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Pellet Injection

The US will contribute 100% towards the pellet injection system for fueling and edge localized mode mitigation.

ITER will require significant fueling capability to operate at high density for long durations. Pellet injection provides efficient core and edge fueling and will deliver hydrogen, deuterium, or a deuterium/tritium mixture as required by plasma operations. Delivering fuel pellets to the plasma edge mitigates edge localized mode instabilities.

For more information, contact: David Rasmussen, US ITER Project Office Fueling Team Leader, Oak Ridge National Laboratory, rasmussnda@ornl.gov | 865-574-1158

Fact Sheet

Instrumentation and controls system scope for US ITER

Instrumentation and Controls Design Progresses for First Plasma

The I&C team has completed a number of design achievements in preparation of First Plasma deliveries, including: Ion Cyclotron Heating (RF Bldg.) I&C First Plasma Final Design Review (December 2017), Tokamak Cooling Water System I&C First Plasma Final Design Review (November 2017), Vacuum Auxiliary System (03) Conceptual Design Review (July 2017) and Roughing Pumps System I&C Conceptual Design Review (April 2017).

Pellet selector prototype

Shooting selected pellets into the plasma

ITER will require significant fuelling capability to operate at high density for long durations. Pellet injection provides efficient core and edge fuelling of deuterium or a deuterium/tritium mixture; the system will also deliver deuterium pellets to the plasma edge to mitigate edge localized mode instabilities (ELMs). The US ITER pellet injection team based at Oak Ridge National Laboratory (ORNL) has designed and fabricated a new dual nozzle test article that will support both fuelling pellets and ELM pacing pellets in the ITER Tokamak.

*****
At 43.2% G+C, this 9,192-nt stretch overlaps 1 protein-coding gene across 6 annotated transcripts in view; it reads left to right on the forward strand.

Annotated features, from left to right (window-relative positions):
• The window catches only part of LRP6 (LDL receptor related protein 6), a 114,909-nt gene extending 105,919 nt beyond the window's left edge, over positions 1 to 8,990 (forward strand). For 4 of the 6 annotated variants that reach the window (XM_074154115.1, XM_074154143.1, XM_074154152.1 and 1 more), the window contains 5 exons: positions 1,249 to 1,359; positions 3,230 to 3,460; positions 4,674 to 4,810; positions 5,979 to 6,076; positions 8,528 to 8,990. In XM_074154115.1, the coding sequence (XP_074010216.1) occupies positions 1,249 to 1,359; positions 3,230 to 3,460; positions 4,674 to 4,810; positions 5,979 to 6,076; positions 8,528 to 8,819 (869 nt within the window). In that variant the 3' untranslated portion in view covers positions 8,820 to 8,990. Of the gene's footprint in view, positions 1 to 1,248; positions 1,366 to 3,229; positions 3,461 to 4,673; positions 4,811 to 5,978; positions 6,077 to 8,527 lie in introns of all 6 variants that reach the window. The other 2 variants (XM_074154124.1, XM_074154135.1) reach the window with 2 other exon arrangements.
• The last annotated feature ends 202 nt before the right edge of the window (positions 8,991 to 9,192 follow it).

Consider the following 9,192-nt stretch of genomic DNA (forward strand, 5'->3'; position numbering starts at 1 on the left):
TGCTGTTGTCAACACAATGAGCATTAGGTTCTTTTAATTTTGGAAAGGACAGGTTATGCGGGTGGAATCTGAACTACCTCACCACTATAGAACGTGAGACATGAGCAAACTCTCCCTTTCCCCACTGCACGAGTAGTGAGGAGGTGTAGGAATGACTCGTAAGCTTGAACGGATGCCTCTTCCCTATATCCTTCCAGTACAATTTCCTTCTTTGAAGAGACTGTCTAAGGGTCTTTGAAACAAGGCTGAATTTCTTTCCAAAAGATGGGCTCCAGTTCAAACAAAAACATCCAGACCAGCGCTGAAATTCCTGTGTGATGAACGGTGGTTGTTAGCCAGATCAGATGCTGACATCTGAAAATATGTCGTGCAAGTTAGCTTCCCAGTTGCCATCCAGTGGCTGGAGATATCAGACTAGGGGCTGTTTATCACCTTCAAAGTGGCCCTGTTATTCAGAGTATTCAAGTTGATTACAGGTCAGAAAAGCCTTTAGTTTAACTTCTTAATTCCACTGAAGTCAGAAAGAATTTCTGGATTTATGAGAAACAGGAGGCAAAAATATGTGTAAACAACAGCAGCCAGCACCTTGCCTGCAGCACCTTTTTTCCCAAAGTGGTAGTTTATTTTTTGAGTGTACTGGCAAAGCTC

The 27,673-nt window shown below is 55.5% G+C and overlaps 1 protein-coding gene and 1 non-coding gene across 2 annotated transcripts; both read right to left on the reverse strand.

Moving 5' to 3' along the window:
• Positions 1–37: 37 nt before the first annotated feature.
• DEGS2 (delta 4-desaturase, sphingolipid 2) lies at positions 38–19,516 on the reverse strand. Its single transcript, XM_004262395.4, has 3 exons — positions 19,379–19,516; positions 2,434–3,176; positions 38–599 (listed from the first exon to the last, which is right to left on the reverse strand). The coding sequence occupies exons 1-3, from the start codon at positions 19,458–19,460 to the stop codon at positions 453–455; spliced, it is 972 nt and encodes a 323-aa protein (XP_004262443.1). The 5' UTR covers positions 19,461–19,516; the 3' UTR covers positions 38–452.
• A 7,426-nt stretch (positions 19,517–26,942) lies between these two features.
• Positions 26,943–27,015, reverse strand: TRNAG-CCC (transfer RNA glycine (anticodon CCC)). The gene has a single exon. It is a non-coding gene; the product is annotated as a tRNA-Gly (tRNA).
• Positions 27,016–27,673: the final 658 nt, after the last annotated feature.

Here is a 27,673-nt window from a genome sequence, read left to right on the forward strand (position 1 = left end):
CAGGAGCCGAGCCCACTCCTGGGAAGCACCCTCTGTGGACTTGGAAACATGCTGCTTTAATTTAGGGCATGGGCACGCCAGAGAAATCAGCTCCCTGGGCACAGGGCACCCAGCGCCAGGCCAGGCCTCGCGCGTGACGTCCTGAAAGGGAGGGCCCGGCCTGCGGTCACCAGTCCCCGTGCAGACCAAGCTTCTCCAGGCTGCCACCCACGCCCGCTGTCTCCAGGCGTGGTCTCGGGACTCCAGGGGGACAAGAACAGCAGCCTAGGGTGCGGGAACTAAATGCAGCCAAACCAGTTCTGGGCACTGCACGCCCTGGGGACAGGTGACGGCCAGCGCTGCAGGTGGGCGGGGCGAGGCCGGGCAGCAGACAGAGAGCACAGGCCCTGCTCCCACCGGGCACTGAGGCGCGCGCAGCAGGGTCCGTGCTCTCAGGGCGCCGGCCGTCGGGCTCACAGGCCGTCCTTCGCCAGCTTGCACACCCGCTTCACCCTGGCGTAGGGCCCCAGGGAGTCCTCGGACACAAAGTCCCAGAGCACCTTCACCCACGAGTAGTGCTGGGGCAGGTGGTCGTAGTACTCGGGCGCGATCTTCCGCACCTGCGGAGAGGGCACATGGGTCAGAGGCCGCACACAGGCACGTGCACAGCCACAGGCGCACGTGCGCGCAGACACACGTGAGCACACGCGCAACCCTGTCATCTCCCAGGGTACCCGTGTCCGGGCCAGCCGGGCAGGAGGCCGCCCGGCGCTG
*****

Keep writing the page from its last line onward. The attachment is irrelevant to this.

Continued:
Source: ITER Newsline

ORNL developed pellet injector installed on the DIII-D tokamak

US ITER high-performance pellet injection system advances to next stage

Researchers at Oak Ridge National Laboratory developed a continuous extruder for fusion fuel and are advancing state-of-the-art fueling and plasma control for the ITER international fusion reactor now under construction in France.

University of Wisconsin neutronics collaborators

“Neutronics” at Wisconsin, ORNL advances ITER shielding and international collaboration

US ITER researchers at the University of Wisconsin and Oak Ridge National Laboratory are developing advanced processes to assess ITER’s unique tokamak components and materials in the presence of the tremendous amount of neutron flux and energy released by fusion reactions. The process, called neutronics analysis, involves a palette of complex computational codes and libraries for predicting neutron impacts.

3 barrel pellet injector prototype installed on DIII-D, internal view

Cryogenic deuterium machine gun corrals edgy plasma

​​​​​​​Using a cryogenic deuterium pellet injector installed on the DIII-D tokamak operated for the Department of Energy Office of Science by General Atomics in San Diego, ORNL researchers and collaborators were able to fire millimeter-sized frozen deuterium pellets into ultra-hot plasma at a rate of 60 times per second.

Steve Combs with target materials for disruption mitigation pellets

ORNL’s Fusion Pellet Fueling Lab Innovations Support US ITER Systems

Oak Ridge National Laboratory’s Fusion Pellet Fueling Lab has been at the center of design and testing of plasma fueling systems for tokamak research applications for decades. Since the mid-1970s, lab researchers have been designing, testing, and contributing hardware for fusion magnetic confinement experiments here in the United States and around the world. As the US ITER project moves from design and testing of components to manufacturing, the lab is making prototypes for the ITER tokamak.